More than 200 Delta employees will check out an Airbus A350-900 today, two years before a number of the aircraft join the fleet.
The airline announced in November it had ordered 25 fuel-efficient Airbus A350-900 and 25 Airbus A330-900neo jets to replace some transoceanic Boeing 767-300ERs and the Boeing 747-400s fleet, which are reaching the end of their life.
Airbus brought the aircraft to Hartsfield-Jackson Atlanta International Airport this week as part of its Americas tour, including stops in a number of cities to provide airlines and airport operations teams an opportunity to get familiar with the plane. Delta’s A350 Entry Into Service teams, made up of subject matter experts from each operational division, will spend several hours with the jet as well to ensure its entry into service is a smooth one.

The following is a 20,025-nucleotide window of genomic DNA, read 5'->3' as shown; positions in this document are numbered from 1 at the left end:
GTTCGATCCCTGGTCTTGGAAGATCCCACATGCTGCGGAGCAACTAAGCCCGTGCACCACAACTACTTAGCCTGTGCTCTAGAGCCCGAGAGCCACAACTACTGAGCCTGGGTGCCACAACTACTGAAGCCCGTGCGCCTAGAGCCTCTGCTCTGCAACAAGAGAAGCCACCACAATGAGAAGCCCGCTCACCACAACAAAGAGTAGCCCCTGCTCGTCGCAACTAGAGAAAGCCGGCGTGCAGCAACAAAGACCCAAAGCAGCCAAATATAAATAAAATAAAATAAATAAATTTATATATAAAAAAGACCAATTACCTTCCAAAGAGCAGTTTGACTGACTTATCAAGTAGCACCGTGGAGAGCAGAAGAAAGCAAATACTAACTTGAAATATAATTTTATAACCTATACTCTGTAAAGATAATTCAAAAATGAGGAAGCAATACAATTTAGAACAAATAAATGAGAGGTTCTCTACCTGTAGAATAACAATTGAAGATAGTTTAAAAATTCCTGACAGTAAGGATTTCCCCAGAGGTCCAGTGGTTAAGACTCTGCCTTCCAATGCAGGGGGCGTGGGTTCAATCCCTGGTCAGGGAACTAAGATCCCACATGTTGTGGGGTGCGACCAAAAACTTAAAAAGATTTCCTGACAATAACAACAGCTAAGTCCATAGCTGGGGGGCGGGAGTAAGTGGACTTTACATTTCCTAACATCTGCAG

The decision to purchase 50 Airbus widebody jets came after a months-long review of proposals from Boeing and Airbus by a cross-divisional Delta team, and follows a careful consideration of the airline’s overall fleet needs.
Delta fleet acquisition strategy is built on evaluating an airplane’s total cost of ownership – the sum total of long-term operating and maintenance costs, purchase price and other factors — and is key to Delta’s continued financial success.
The fuel-efficient Airbus A350-900 will operate primarily on long-haul trans-Pacific routes and are an important component of Delta’s restructuring to optimize its Asia-Pacific network.
Delta will take delivery of the A350-900 starting in the second quarter of 2017 through 2020.